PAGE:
The rain came down in torrents and drizzles all day and the grass gave way to slippery mud but the music kept playing.
A music lesson from Canada
The rain came down in torrents and drizzles all day and the grass gave way to slippery mud. A constant stream of people ran for a nearby museum to take shelter, or huddled three to an umbrella and under blankets that got soaking wet. But the music kept playing, people kept dancing and the stalls kept serving up fast food, soul food and ethnic food.
Ottawa's Bluesfest was an event to be reckoned with this summer. The show went on despite the poor weather, which has seen regular rain throughout the month of July. The festival lasted two weeks straight, day and night, intensifying on weekends with more people attending the event. The first Bluesfest, in 1994, attracted only 5,000 people and had focused on blues music. Just four years later, 80,000 people showed up. It has skyrocketed in numbers and size since; last year 140,000 people came to enjoy the music and atmosphere.
It was that atmosphere and the possibility of discovering new bands that brought me to the event last weekend. Since I am by no means a music buff, some good friends helped me navigate my way through the event. We made our way to a huge field transformed into a campus of six stages, where a steady list of performers play for packed audiences at each one. We were met with a huge crowd of people of all ages and all walks of life. I saw young couples cuddling in the rain, teenagers rocking out to Michael Jackson remixes and older folks settling into their foldable chairs, enjoying warm cups of coffee.
The variety of performers kept everyone happy. The American singer-songwriter Neko Case's soulful and beautiful voice gave her fans a beautiful treat as they swayed with her music in the cold air. Ani Difranco's crooning brought back memories of high school and early university for many of us, while Thunderheist rocked out with strong tunes. The most interesting part was discovering an eccentric American musician who goes by the name Girl Talk.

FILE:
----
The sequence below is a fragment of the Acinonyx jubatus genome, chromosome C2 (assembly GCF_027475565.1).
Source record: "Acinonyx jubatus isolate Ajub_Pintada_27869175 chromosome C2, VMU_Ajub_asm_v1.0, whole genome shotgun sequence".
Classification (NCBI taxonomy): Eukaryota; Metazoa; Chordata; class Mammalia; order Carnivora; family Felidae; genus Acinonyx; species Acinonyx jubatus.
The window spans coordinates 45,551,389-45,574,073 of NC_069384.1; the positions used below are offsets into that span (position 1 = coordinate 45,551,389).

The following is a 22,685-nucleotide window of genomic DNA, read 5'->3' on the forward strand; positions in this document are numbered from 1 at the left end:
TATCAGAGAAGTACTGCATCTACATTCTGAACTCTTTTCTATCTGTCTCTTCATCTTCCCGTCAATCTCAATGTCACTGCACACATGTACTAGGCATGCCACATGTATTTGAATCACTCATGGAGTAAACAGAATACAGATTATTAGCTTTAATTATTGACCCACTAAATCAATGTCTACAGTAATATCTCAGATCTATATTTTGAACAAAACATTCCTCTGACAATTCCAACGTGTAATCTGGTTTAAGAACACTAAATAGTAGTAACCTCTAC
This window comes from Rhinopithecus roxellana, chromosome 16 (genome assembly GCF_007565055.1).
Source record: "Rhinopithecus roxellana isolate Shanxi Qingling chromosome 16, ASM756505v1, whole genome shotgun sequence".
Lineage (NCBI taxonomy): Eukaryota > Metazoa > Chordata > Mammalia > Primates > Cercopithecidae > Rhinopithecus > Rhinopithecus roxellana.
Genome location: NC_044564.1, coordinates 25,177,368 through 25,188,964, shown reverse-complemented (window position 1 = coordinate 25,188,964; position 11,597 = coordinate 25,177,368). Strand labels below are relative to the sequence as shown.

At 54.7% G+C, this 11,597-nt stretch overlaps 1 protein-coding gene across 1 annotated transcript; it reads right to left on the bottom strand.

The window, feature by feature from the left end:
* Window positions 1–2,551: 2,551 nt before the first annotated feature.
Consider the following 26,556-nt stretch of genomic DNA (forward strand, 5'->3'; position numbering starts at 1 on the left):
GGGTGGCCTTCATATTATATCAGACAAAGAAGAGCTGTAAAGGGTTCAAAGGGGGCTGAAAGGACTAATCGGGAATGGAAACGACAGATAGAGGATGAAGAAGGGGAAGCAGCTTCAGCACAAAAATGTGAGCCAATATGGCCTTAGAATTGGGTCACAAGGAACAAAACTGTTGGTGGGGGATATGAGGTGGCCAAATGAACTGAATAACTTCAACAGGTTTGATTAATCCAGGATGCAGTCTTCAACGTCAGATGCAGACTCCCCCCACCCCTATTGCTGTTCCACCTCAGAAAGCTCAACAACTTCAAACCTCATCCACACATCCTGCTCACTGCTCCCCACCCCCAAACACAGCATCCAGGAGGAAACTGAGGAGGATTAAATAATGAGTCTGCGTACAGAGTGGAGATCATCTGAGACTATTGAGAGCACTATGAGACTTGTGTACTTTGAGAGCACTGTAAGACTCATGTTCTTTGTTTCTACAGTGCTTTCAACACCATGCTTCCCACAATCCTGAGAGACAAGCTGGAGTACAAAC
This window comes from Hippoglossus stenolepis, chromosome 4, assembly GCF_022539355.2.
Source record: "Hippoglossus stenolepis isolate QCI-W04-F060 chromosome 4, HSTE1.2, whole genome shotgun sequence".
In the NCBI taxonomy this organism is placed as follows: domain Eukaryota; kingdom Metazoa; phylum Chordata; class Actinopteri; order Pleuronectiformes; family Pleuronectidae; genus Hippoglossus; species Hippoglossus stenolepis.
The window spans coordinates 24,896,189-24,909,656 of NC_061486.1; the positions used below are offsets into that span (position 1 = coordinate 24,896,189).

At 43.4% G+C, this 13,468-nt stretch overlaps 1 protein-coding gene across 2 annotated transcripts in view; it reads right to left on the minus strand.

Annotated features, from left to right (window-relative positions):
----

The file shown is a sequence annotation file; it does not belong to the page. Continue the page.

Just over a muddy hill from Neko Case's stage, hundreds of young people made the crowd look like one massive body jumping up and down to the remixing tunes of Gregg Michael Gillis; he really knew how to throw a party. A former scientist, the 28-year-old mashes up music and remixes different parts of known music, while kids rock out. I made a mental note to download his music when I got home (available for a donation on his website).
When we got hungry we walked over to the food stalls, with vendors selling fried chicken, turkey drumsticks, poutine, fries, shawarma sandwiches, salad and more. Ice cream and lemonade were also flying off the shelves, even though the weather demanded hot chocolate and soup. It was incredible to see an organic and grassroots event bring so many genres of music together under one sky. People flocked to see their favourite bands or explore new ones. It reminded me a little of Egypt's efforts to support local bands and music. While the genres are not as varied as in North America, some concerts and events held by cultural centres try to promote local flavour.
It would have been so nice to see something similar in the Emirates. While big names like Shakira and Madonna are fun to go watch, it's really the grassroots musicians who need support from our communities to keep creating music. Bluesfest was a great place to see how a small group of people could turn their love of music into a national movement. Hadeel al Shalchi is a writer for the Associated Press, based in Cairo